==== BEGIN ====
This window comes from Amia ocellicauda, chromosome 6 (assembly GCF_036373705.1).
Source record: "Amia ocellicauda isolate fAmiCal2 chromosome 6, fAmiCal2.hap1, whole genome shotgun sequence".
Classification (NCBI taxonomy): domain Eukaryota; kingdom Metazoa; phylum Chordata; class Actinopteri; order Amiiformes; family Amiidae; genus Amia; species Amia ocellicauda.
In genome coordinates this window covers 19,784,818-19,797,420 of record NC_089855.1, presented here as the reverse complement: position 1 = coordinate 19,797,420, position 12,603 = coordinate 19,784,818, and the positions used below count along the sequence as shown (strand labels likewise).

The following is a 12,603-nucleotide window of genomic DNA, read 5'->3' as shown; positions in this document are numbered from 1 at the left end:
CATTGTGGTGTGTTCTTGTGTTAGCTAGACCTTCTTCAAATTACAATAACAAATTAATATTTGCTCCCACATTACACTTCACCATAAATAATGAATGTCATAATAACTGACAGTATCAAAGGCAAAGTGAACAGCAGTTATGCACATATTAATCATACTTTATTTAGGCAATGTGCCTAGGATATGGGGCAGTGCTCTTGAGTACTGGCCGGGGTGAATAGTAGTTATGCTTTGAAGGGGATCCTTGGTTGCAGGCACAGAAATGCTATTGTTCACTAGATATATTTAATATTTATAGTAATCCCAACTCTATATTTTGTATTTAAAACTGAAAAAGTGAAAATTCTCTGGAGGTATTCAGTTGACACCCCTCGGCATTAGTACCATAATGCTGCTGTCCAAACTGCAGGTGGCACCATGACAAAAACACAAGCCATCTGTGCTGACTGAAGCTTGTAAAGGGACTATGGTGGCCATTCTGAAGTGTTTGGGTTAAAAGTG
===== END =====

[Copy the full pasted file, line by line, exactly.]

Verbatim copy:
This window comes from Amia ocellicauda, chromosome 6 (assembly GCF_036373705.1).
Source record: "Amia ocellicauda isolate fAmiCal2 chromosome 6, fAmiCal2.hap1, whole genome shotgun sequence".
Classification (NCBI taxonomy): domain Eukaryota; kingdom Metazoa; phylum Chordata; class Actinopteri; order Amiiformes; family Amiidae; genus Amia; species Amia ocellicauda.
In genome coordinates this window covers 19,784,818-19,797,420 of record NC_089855.1, presented here as the reverse complement: position 1 = coordinate 19,797,420, position 12,603 = coordinate 19,784,818, and the positions used below count along the sequence as shown (strand labels likewise).

The following is a 12,603-nucleotide window of genomic DNA, read 5'->3' as shown; positions in this document are numbered from 1 at the left end:
CATTGTGGTGTGTTCTTGTGTTAGCTAGACCTTCTTCAAATTACAATAACAAATTAATATTTGCTCCCACATTACACTTCACCATAAATAATGAATGTCATAATAACTGACAGTATCAAAGGCAAAGTGAACAGCAGTTATGCACATATTAATCATACTTTATTTAGGCAATGTGCCTAGGATATGGGGCAGTGCTCTTGAGTACTGGCCGGGGTGAATAGTAGTTATGCTTTGAAGGGGATCCTTGGTTGCAGGCACAGAAATGCTATTGTTCACTAGATATATTTAATATTTATAGTAATCCCAACTCTATATTTTGTATTTAAAACTGAAAAAGTGAAAATTCTCTGGAGGTATTCAGTTGACACCCCTCGGCATTAGTACCATAATGCTGCTGTCCAAACTGCAGGTGGCACCATGACAAAAACACAAGCCATCTGTGCTGACTGAAGCTTGTAAAGGGACTATGGTGGCCATTCTGAAGTGTTTGGGTTAAAAGTG